What are cat pheromones? It is a type of olfactory (or odorous) chemical communication that all cats use to interact with each other and with the surrounding world. Through some special glands, cats produce large amounts of pheromones that convey different meanings and messages to other cats and influence their behaviours.
All cats know how to interpret these signals regardless of their age. There are many pheromone-producing glands, and most are concentrated around the face, chin, lower ears, forehead, cheeks and around mouth.
What Are Cat Pheromones
Some olfactory glands are found in the pads under the paws and around the nipples of females.
Your cat will adopt a variety of behaviours to share or deposit its pheromones. For example, you may see him.
- Rub his head against objects in the house
- Scratching or scratch
- Give small taps with his head to other cats (or you)
- Rubbing against objects and surfaces
- Marking the territory
Does your cat have a favourite place to get their nails done? Or is he particularly attached to another cat or family member? It all depends on the signals emitted by the pheromones.
Pheromones In Cats
Did you know that your cat’s facial pheromone secretions alone contain around 40 different chemicals, and your cat knows exactly what each one means? The relationship between cats and pheromones can be really complicated.
How do cats understand what the different messages of pheromones want to communicate?
Cats use a special organ called the vomeronasal organ (VNO) to recognize the signs of pheromones in their environment. It is located in the palate – to detect pheromones, the cat will open its mouth slightly, pull back its lips (known as the “Flehmen reaction”) and inhale.
Messages are transferred to the VNO via the incisive papilla (and then through the incisive duct to the nervous system and pheromone receptors) on the palate. You may have seen the incisive papilla yourself – it looks like a small bump just behind the teeth, at the front of the mouth.
If you see your pet immobile and with a weird expression on his face, he is probably identifying pheromones through his mouth at the moment.
Just like with perfume, there is no danger of your cat overdosing on pheromones, or pheromone products.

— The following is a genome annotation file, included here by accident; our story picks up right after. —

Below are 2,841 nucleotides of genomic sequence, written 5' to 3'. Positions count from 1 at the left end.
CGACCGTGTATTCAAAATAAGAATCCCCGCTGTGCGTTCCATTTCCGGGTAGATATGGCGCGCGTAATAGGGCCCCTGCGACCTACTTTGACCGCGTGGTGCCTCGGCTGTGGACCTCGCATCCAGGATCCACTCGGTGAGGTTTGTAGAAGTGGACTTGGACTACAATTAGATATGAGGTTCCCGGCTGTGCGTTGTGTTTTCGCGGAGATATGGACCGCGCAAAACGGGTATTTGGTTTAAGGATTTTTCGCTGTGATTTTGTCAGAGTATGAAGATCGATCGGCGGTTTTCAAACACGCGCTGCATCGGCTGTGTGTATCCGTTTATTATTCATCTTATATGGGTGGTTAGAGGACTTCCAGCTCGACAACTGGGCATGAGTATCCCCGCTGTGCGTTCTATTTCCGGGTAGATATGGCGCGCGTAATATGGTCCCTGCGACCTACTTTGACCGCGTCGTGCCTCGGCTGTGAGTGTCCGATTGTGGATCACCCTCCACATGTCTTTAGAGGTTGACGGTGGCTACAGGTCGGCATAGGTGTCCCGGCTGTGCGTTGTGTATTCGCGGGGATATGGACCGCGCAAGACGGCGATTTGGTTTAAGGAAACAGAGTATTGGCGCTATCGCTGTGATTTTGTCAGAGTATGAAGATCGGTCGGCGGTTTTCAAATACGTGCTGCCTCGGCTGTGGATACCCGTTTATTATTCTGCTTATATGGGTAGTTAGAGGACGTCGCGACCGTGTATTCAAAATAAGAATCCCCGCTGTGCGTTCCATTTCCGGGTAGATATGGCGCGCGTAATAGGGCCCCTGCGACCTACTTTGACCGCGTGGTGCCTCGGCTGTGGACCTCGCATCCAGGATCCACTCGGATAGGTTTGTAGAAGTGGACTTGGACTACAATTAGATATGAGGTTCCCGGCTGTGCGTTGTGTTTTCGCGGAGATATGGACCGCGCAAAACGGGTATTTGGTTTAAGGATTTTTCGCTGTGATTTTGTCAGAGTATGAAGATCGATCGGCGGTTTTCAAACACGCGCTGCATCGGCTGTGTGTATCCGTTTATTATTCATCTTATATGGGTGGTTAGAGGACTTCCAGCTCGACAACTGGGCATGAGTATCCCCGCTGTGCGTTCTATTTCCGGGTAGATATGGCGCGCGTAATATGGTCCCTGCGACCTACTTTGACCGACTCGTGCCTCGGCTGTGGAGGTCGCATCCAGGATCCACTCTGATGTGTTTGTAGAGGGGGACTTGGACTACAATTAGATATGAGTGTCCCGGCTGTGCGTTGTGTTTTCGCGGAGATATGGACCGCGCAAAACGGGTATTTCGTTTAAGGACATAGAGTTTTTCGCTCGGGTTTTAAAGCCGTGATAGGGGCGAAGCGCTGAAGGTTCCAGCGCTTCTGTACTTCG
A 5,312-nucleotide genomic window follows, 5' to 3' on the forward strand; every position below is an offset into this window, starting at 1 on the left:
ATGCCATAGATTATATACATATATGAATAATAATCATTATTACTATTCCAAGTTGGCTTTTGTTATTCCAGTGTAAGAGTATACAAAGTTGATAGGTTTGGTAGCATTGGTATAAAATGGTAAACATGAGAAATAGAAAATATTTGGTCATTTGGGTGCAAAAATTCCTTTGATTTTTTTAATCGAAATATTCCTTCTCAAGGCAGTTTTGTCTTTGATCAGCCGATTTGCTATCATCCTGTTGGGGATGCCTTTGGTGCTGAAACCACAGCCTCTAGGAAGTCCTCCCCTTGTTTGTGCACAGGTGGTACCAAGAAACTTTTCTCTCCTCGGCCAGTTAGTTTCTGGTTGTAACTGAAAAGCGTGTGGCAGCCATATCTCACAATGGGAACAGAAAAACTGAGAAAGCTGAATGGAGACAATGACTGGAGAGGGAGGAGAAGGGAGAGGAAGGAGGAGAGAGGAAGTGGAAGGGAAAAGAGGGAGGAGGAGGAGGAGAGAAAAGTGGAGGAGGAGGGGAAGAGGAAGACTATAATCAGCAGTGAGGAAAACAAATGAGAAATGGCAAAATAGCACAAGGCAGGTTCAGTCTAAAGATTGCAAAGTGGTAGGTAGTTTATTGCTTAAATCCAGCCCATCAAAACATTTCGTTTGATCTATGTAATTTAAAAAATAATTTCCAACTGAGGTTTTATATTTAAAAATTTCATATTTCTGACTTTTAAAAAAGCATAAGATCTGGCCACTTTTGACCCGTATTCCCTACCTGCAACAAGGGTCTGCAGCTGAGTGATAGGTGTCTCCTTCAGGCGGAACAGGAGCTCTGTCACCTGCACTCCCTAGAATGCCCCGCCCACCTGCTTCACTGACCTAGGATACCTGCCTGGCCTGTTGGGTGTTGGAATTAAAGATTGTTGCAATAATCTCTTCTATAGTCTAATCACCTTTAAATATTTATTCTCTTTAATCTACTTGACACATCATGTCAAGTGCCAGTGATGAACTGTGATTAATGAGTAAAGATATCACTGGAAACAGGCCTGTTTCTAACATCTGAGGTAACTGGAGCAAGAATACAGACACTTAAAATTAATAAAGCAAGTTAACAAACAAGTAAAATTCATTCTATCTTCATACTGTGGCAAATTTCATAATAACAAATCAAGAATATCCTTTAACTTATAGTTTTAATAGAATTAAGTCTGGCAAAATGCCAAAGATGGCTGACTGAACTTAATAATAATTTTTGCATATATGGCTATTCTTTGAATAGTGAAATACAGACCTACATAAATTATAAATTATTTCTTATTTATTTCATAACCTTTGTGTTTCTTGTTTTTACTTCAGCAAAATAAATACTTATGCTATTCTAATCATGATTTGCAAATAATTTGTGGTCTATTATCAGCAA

These are in fact not a drug and have no physical impact whatsoever – they simply send a message to your cat. Likewise, humans and other animals will not be affected and will not notice pheromones in any way. They are odourless substances and are completely harmless.
How Do Cat Pheromones Work?
Pheromones affect different cat behaviours, interactions and emotions. But how do they work?
Your cat releases pheromones for many different reasons. These are in fact used to:
- Mark the territory
- Identify and get to know other cats
- Create familiarity
- Increase the bonds
- Report sexual partners
- Help mothers bond with their puppies, recognize them and live in harmony with each other
- Take comfort
- Indicate happiness, contentment and reassurance
- Indicate stress or fear
- And much more
This means that the pheromones your cat emits will vary depending on the situation.
For example, if your cat encounters a new object and has decided that it is harmless, it may rub against it to indicate that it is a “safe” object and that it has “explored” it.
Pheromones for cats can also be used to reduce stress-related behaviours. FELIWAY CLASSIC, for example, uses a synthetic or similar version of natural pheromones to convey messages of well-being and reduce behaviours such as hiding, scratching or spraying at home.
It should be remembered that pheromones are a natural and normal part of cat communication. So, if your friend comes into contact with another cat’s pheromones or synthetic ones, it’s always a matter of
safe ‘messages of well-being’ and without side effects. A simple signal that was sent to him.
The Pheromones Of Male Cats
While all cats release pheromones, those of males specifically contain some unique messages.
Pheromones emitted from the back of cats’ bodies (and usually found in the urine) are common to both genders and used to convey territorial messages, indicate sexual readiness, and express anxiety or fear. For this reason, both males and females can mark with urine, although it is more common to see uncastrated males spraying to send messages of rivalry to other individuals of the same sex. Male cat urine also usually smells stronger, due to the amino acids it contains.
When cats smell urine markings, they use pheromones to find information about other cats around (and how long they have been there), their gender, sexual availability, territory, place and hierarchy. In fact, pheromone markings help cats prevent conflicts. Low-ranking male cats can recognize territorial messages left by higher-ranking males and steer clear of them.
A male cat will be attracted to pheromones left behind by a female in heat. These, usually coming from the cheeks or urine, indicating that the cat is available to mate and is looking for a partner.
Mother Cat Pheromones
I of mother cat pheromones are produced from the mammary glands of the area around the nipples. Known as calming pheromones, they help puppies feel safe and contented and get along well with each other. These substances help the mother cat to recognize her young when they are separated and can also be used in a wider context to induce to mark other cats as “family” friends.
By virtue of this characteristic, calming pheromones are excellent for reducing conflicts and tensions between cats. When the synthetic version of the pheromone is used in conflict situations, cats become more willing to accept each other, less aggressive and are more likely to approach each other. other in a more friendly way. Visit CatsBuz for more information.